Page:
676 P.2d 134 (Kan. 1984), 55574, State ex rel. Stephan v. Board of County Com'rs of County of Lyon County
|Citation:||676 P.2d 134, 234 Kan. 732|
|Party Name:||STATE of Kansas, ex rel. Robert T. STEPHAN; Washburn University of Topeka; Allen County Community College, et al., Appellees, v. The BOARD OF COUNTY COMMISSIONERS OF the COUNTY OF LYON COUNTY, Appellant.|
|Attorney:|| Jay W. Vander Velde, of Atherton, Sanderson & Vander Velde, of Emporia, argued the cause and was on the briefs for appellant. Rodney J. Bieker, assistant attorney general, argued the cause, and Dan Biles, assistant attorney general and Robert T. Stephan, attorney general, were with him on the...|
|Case Date:||January 13, 1984|
|Court:||Supreme Court of Kansas|
Syllabus by the Court
1. Where a statute which clearly applies to the subject matter of a pending action is amended by the legislature while an appeal in the action is pending, and counsel for both sides have had an opportunity to brief and argue the amended statute, this court will consider and construe the most recent enactment.
2. Statutory construction is a matter of law. This court will construe a newly enacted statute even though the trial court has not had the opportunity to do so.
3. Article 2, section 17, of the Constitution of Kansas no longer prohibits special legislation.
4. Chapter 282 of the Laws of Kansas for 1982 is examined and found to contain but one subject, and thus not to be violative of article 2, section 16, of the Constitution of Kansas.
5. No legislative history or extrinsic evidence of how an act of the legislature evolved is necessary or relevant when the act contains no unrelated or unworthy matters and is clear and unambiguous on its face.
6. Counties have no constitutional basis for home rule; their authority in that area is dependent upon legislation.
7. A county, although required by law to pay out-district tuition to community colleges, has no standing to challenge the colleges' manner of operation and degree of compliance with state statutes.
Jay W. Vander Velde, of Atherton, Sanderson & Vander Velde, Emporia, argued the cause and was on the briefs, for appellant.
Rodney J. Bieker, Asst. Atty. Gen., argued the cause, and Dan Biles, Asst. Atty. Gen. and Robert T. Stephan, Atty. Gen., were with him on the brief for appellee State of Kan.
[234 Kan. 733] Kenneth P. Hackler, Topeka, argued the cause and was on the brief, for appellee Washburn University of Topeka.
Robert V. Talkington, of Conderman & Talkington, Iola, argued the cause and was on the brief, for appellees Allen County Community College, et al.
This is an action in the nature of quo warranto, brought by the attorney general against the Board of County Commissioners of Lyon County to contest the validity of two charter resolutions enacted by the Board. The resolutions exempted Lyon County from paying, as required by certain statutes, out-district tuition to Kansas community colleges and municipal universities. The trial court held the resolutions unconstitutional, enjoined the implementation of the charter resolutions, and ordered the Board to continue paying out-district tuition as provided by law. The principal issues to be resolved are whether this court should consider a law enacted while this case was on appeal; whether that statute is controlling; and whether the statutes requiring the payment of out-district tuition are constitutional.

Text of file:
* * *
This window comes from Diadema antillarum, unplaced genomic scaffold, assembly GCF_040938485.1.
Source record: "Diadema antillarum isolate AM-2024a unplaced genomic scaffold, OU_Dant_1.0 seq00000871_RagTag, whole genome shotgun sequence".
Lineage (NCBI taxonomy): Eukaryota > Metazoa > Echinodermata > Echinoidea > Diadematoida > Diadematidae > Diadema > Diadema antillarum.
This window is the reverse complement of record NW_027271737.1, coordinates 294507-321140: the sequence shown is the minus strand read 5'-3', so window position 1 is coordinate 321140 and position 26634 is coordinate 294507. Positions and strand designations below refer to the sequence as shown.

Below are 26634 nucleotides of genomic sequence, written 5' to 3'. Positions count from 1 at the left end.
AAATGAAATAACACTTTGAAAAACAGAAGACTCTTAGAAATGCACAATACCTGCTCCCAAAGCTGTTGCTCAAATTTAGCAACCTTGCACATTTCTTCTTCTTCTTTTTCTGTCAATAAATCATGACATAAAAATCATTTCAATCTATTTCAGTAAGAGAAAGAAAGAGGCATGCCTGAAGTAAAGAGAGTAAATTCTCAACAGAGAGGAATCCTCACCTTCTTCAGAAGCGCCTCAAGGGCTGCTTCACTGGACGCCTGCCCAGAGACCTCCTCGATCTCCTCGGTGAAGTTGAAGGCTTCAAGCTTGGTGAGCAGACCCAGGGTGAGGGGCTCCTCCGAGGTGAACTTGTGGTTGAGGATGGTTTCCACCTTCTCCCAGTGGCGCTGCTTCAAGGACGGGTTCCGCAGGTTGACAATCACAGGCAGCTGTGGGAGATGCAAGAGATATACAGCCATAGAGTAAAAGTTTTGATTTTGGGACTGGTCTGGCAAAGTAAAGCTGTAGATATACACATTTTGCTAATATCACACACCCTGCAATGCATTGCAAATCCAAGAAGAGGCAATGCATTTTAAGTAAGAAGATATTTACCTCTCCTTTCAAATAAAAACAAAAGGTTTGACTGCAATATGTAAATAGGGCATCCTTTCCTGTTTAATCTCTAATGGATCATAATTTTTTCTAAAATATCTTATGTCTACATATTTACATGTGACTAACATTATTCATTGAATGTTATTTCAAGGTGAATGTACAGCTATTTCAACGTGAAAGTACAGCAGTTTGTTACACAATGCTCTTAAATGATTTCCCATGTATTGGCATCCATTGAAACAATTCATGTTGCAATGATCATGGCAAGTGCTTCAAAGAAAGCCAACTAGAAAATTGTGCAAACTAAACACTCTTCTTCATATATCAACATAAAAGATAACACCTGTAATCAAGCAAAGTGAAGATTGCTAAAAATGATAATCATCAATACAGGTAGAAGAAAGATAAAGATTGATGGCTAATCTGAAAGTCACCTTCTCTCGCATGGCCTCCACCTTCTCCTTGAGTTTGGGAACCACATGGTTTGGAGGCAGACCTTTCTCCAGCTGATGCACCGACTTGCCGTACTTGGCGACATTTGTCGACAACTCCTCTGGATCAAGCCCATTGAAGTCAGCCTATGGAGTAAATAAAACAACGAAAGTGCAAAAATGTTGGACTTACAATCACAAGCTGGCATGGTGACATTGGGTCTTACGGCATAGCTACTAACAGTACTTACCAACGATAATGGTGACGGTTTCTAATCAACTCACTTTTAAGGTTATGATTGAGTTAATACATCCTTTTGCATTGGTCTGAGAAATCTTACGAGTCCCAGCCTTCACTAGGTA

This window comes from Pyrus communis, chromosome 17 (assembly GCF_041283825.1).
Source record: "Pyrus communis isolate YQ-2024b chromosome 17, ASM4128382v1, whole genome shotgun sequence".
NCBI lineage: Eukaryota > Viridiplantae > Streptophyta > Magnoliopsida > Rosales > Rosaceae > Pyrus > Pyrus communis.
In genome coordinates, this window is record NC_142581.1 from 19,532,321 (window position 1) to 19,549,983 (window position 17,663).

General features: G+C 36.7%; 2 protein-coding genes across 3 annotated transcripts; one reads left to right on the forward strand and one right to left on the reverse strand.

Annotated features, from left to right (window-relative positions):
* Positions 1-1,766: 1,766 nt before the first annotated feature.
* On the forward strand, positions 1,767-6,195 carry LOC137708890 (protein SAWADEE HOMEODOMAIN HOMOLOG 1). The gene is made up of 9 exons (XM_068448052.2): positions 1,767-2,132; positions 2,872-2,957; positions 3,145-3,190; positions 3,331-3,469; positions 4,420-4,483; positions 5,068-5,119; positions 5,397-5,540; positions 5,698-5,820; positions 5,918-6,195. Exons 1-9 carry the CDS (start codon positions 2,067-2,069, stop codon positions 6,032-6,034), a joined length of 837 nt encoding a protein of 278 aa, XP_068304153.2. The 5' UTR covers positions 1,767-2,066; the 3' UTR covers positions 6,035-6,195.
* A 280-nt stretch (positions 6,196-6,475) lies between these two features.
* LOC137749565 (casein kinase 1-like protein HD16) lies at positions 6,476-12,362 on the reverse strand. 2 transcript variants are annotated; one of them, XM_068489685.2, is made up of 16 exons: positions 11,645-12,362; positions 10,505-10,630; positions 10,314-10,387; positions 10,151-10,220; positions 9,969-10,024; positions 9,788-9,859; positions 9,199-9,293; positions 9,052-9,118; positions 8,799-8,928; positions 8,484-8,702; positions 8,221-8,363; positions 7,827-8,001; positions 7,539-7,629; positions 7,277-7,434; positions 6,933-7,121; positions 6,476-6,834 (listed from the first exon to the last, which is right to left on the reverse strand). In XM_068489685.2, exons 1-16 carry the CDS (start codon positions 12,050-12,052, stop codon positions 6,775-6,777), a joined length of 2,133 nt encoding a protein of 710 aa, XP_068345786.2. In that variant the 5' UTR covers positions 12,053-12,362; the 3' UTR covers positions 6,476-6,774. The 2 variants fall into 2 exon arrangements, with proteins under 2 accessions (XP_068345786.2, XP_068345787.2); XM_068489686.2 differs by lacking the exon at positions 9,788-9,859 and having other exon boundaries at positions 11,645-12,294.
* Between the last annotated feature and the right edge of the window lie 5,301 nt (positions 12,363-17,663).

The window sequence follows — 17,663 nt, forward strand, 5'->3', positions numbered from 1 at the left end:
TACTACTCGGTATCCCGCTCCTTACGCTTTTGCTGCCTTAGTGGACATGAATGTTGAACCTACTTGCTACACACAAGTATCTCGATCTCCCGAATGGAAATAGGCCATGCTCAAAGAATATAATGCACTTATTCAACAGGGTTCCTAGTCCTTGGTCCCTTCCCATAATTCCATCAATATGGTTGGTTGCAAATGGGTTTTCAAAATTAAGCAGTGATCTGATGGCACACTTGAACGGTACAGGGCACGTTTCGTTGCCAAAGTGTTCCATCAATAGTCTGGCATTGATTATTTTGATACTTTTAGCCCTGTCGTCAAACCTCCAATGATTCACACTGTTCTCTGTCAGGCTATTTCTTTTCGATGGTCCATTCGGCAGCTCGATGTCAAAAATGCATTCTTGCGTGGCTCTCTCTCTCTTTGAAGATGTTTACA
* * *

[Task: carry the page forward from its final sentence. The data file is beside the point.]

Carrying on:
To put this controversy in proper perspective, we will first review the constitutional and statutory provisions applicable, together with the procedural history of this action. Article 6 of the Constitution of Kansas deals with the subject of education. It provides in applicable part as follows:
" § 1. Schools and related institutions and activities. The legislature shall provide for intellectual, educational, vocational and scientific improvement by establishing and maintaining public schools, educational institutions and related activities which may be organized and changed in such manner as may be provided by law.
" § 2. State board of education and state board of regents. (a) The legislature shall provide for a state board of education which shall have general supervision of ... educational institutions and all the educational interests of the state, except educational functions delegated by law to the state board of regents....
" § 6. Finance. (a) The legislature may levy a permanent tax for the use and benefit of state institutions of higher education and apportion among and appropriate the same to the several institutions, which levy, apportionment and appropriation shall continue until changed by statute. Further appropriation and other provision for finance of institutions of higher education may be made by the legislature.
"(b) The legislature shall make suitable provision for finance of the educational interests of the state."
[234 Kan. 734] Acting under authority of these constitutional provisions over sixty years ago, the Kansas Legislature authorized the establishment of junior colleges having a two-year course of post-high school study. See R.S.1923, 72-3301 et seq. "Junior colleges" and "community junior colleges" became "community colleges" pursuant to a statute enacted in 1980. See K.S.A. 71-120. These community colleges generally have as a tax base a taxing district consisting of one county or less, and the board of trustees of each community college is authorized to levy a tax on the taxable tangible property of the community college district. K.S.A. 71-204. In order to provide additional financial assistance to the community colleges, the legislature authorized each community college, under certain circumstances, to charge out-district tuition for each student attending the college whose residence is outside the community college district. Out-district tuition is paid by the board of county...
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